Unless you have missed the memo, smoking is bad for your body and overall health. This makes no exception to dental health as well.

There is a good reason behind the ever-growing anti-tobacco movement. There are numerous anti-smoking ads, signs, and pamphlets being shared across media and billboards. If this is not enough to make you think twice before you light up a cigarette, there are the graphic images displayed on cigarette packages. Some graphics are specifically targeted at mouth related diseases and oral health.

The effects smoking has on your mouth

Before it gets down to the lungs, every puff of smoke passes by the lips, gums, tongue, mouth, and throat. In other words, your mouth forms the first line of defense against this disease-causing element.

Oral Cancer

Whether you choose to smoke or chew your tobacco, the risks of oral cancer remain the same. The American Cancer Society has estimated that in 2017 around 50,000 people will be diagnosed with oropharyngeal or oral cavity cancer. An estimated 10% of people are estimated to die from these cancers.

Such cancer formations are most prevalent around the tongue, tonsils, oropharynx, floor of the mouth and gums. Occasionally, the disease can also originate or spread out to the inner part of the lips, and the minor salivary glands.

Unfortunately, mouth cancer is one of the hardest to discover in its early stages. For this reason, the survival rate of patients is lower.

Gum Disease

Gingivitis is another name for mild gum disease. In simple terms, it is an infection that causes the gum line to swell from all the plaque that has accumulated in the pockets at the gum edge.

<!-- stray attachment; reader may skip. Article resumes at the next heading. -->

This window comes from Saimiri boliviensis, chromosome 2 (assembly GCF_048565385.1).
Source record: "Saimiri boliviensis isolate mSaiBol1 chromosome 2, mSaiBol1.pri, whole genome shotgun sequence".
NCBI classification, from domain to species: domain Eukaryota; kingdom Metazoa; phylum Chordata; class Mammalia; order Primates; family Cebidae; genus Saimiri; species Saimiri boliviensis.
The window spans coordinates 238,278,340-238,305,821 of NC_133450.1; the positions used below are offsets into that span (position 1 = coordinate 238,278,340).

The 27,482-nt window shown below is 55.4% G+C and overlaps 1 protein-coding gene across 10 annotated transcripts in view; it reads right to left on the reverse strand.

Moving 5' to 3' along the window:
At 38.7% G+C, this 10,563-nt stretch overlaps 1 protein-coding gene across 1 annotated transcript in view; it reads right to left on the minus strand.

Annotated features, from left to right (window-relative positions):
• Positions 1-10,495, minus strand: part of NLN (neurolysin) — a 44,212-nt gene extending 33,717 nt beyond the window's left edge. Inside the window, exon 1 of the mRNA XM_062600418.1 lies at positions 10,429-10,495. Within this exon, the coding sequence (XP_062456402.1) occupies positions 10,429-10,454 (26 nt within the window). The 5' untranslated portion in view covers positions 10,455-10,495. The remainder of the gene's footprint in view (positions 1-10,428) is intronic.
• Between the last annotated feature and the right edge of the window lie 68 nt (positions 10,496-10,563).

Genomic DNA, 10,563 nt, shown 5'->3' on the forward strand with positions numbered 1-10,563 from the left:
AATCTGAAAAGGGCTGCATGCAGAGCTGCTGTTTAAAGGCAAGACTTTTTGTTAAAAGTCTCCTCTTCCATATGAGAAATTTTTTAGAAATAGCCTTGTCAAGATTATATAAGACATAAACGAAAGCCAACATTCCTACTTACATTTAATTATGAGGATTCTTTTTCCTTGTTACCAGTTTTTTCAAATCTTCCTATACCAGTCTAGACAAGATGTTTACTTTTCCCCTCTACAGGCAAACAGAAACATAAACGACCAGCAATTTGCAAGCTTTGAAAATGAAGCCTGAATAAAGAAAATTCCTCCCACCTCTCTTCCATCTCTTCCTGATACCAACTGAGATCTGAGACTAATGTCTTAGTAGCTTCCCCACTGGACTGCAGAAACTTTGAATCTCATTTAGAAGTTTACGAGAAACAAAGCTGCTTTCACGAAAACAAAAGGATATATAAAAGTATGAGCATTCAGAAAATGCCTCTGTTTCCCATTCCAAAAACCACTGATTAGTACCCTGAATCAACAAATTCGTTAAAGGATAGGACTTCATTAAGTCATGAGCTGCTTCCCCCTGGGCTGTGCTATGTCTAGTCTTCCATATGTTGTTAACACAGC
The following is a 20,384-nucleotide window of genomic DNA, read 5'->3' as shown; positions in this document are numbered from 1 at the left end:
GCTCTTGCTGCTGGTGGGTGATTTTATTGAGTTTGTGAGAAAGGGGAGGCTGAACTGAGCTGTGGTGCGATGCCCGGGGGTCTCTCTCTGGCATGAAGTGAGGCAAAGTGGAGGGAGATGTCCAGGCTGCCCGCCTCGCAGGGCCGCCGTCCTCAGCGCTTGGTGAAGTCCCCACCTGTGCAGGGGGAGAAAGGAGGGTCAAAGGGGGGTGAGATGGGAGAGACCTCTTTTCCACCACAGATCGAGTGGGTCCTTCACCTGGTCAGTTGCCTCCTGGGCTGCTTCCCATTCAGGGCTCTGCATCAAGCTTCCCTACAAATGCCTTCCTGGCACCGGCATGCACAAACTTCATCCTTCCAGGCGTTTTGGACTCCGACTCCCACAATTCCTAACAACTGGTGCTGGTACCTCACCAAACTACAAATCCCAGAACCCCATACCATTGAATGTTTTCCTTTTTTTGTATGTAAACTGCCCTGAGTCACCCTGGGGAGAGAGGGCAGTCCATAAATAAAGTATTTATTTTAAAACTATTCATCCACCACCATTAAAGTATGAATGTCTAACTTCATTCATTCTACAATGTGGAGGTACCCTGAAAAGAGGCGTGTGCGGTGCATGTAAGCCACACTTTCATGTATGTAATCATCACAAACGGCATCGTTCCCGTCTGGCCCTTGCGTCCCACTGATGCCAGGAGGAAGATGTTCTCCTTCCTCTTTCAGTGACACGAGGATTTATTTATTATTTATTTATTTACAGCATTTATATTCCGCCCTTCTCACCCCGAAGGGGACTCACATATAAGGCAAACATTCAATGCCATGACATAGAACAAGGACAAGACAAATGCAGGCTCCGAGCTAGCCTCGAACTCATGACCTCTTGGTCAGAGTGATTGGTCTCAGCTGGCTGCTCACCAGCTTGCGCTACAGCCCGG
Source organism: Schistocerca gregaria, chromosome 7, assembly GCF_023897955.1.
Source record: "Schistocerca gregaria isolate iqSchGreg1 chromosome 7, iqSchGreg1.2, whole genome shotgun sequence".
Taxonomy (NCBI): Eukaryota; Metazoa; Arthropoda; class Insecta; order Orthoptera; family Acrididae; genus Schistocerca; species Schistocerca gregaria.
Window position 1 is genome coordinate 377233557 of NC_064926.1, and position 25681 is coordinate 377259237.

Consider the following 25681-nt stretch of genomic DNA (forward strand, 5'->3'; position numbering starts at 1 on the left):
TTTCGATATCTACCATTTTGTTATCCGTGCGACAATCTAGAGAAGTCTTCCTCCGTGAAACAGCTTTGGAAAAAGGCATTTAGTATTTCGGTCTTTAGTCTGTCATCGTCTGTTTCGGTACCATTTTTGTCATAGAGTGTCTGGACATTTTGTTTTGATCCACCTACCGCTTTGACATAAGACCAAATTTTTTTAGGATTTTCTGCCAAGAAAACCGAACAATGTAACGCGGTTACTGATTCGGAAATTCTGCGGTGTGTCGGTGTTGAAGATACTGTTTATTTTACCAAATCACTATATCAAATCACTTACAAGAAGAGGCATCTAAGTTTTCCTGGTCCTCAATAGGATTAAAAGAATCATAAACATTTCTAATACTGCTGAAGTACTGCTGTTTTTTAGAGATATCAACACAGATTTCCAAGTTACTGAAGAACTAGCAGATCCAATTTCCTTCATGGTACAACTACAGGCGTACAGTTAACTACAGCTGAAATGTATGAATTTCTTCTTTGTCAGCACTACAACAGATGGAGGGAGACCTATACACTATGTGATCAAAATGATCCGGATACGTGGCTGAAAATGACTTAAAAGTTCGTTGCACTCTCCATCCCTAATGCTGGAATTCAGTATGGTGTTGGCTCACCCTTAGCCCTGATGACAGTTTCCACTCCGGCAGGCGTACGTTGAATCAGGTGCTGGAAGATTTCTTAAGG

Smoking and chewing tobacco are abusive to your gums in two ways. First, smoking causes people to have much lower levels of oxygen in their blood. High and healthy levels of oxygen are a key function of healing. The higher the levels, the faster and easier your body is able to recover from injuries and diseases. Smokers’ bodies are less able to heal infected gums.

Second, smoking produces higher levels of destructive bacteria in the mouth. Continuous smoking puts your gums under a constant attack that speeds up the formation of plaque.


Considering the first two diseases that tobacco can cause, cavities all of a sudden do not sound so scary. Bearing in mind the increased plaque and gum problems that smoking offers, tooth decay does not sound shocking at all.

Bad Breath

Did you know that smoking causes approximately 4,000 different chemicals to pass through your mouth? Bad breath accumulates because the majority of these elements end up on the surface inside of your oral cavity. All of this causes your mouth to become extremely dry and contributes to gum infections. And we all know how bad infections smell.

The worst thing about this type of bad breath is that it sticks. Chewing gum or sucking on a breath mint does not wash the bad breath.

Yellow Teeth

Two of the main chemical components of cigarettes are tar and nicotine. Both of them are awfully sticky! As such, they find their way around to the surface of the teeth and cause what is known as “stained teeth”. After several years of smoking, this discoloration can easily become permanent.

If this post does not make you brush and floss, I don’t know what will. Have a look at the best oral irrigators and take action today.

Author: Peter Mayhew

Peter is a dental hygienist in the city of Chicago, IL. In his free time he likes to write blogs and product reviews on anything dental health related.